Friends, I write this to myself more than I write it to you. I preach a good “abundance” sermon but I don’t practice it too well. I stress about my savings account and my fancy chocolate bar and my comfort and security regularly. Generosity does not come naturally to me, selfishness does.

 

And yet selfishness does not yield good measures.

 

Just the other day my youngest daughter proudly recalled how she had shared her penultimate stick of gum with a classmate. “Mom,” she told me, “my friend knows how gum helps her concentrate when she is taking a test but she didn’t have any. She asked me for one but I only had two pieces left. At first I wanted to tell her no, but then I remembered what you keep telling us about that…you know…that thing where there will be enough…”

“Abundance?” I ask.

“Yeah, abundance,” she says. “And so I gave her a piece of gum and she was so happy and thankful that I just felt happy all the rest of the day. I was really proud of myself and had good feelings about what I had done.”

 

If that isn’t a good measure, pressed down, shaken together and running over, I don’t know what is. May we truly live in such a way that we believe in a God of abundance and give generously.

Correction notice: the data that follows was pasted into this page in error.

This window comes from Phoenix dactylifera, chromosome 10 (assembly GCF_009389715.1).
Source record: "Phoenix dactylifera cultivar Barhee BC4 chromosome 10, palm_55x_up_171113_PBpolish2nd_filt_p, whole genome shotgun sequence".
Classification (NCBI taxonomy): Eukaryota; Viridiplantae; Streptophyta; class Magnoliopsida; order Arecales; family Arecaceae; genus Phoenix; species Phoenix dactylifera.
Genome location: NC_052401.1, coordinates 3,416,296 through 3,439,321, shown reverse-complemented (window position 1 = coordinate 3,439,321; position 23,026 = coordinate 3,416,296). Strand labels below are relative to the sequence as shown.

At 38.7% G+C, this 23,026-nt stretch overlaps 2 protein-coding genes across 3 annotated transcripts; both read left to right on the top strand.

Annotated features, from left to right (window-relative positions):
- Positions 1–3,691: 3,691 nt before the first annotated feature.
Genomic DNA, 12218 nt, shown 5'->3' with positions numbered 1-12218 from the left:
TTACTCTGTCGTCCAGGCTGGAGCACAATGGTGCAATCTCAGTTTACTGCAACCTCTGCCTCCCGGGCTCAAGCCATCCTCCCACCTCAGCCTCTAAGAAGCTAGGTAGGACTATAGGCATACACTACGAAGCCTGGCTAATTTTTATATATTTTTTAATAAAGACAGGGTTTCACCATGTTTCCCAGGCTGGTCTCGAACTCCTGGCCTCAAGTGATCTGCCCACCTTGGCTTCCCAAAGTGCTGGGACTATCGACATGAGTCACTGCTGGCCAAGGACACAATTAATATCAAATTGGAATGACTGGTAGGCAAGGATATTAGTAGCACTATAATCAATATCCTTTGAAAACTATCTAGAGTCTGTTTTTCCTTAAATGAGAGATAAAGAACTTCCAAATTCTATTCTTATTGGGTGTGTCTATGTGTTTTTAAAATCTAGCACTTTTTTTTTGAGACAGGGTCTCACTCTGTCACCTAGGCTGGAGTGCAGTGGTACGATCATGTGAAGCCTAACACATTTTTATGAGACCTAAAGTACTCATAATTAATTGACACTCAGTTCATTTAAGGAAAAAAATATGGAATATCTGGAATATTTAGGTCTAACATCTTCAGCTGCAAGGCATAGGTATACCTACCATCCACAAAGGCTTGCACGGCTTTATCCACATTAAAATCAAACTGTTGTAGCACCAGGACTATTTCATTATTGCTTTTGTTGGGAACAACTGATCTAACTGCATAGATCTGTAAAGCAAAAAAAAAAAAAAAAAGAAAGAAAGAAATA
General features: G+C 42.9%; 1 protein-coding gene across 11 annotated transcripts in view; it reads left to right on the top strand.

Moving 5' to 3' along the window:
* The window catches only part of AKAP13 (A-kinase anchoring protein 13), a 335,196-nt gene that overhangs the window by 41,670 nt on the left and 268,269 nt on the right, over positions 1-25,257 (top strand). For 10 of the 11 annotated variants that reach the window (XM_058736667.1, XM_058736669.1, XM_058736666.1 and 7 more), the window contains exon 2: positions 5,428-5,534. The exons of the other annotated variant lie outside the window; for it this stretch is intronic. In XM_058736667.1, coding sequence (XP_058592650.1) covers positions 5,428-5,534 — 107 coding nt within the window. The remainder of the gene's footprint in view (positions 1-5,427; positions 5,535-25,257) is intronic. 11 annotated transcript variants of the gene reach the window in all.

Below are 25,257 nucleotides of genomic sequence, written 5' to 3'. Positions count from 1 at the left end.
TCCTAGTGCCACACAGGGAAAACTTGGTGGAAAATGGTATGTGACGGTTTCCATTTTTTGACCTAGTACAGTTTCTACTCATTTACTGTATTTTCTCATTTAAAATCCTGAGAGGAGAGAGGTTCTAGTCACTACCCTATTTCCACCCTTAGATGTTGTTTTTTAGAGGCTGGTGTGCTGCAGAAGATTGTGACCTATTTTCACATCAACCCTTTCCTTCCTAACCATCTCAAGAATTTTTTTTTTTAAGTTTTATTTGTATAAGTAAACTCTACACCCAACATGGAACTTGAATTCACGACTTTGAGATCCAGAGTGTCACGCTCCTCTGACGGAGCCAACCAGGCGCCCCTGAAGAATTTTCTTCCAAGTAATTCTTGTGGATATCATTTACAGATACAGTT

My Baby is Having a Birthday and I’m Feeling the Ache

My Baby is Having a Birthday and I’m Feeling the Ache

Note: This post originally appeared on my personal blog July 2014. I am sharing it three years later, this day my baby is turning 8. The ache is raw again today. 

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Once more it has happened, another year has gone by. And here it is: that ache that seems to be ever-present in my Mama-heart. An ache I am learning to live with, but that becomes almost palpable on these dates that mark the changing of a number. From four, or even four-and-a-half, to five.

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And dear Dani, I think you feel it too. We are not together on this momentous day as you are off at Gran camp with your sister and your cousin, but last night on the phone when I asked you about your last day as a four-year-old, you cried because of that ache in your heart knowing something is past. Something you loved and treasured and aren’t quite ready to say goodbye to, is over.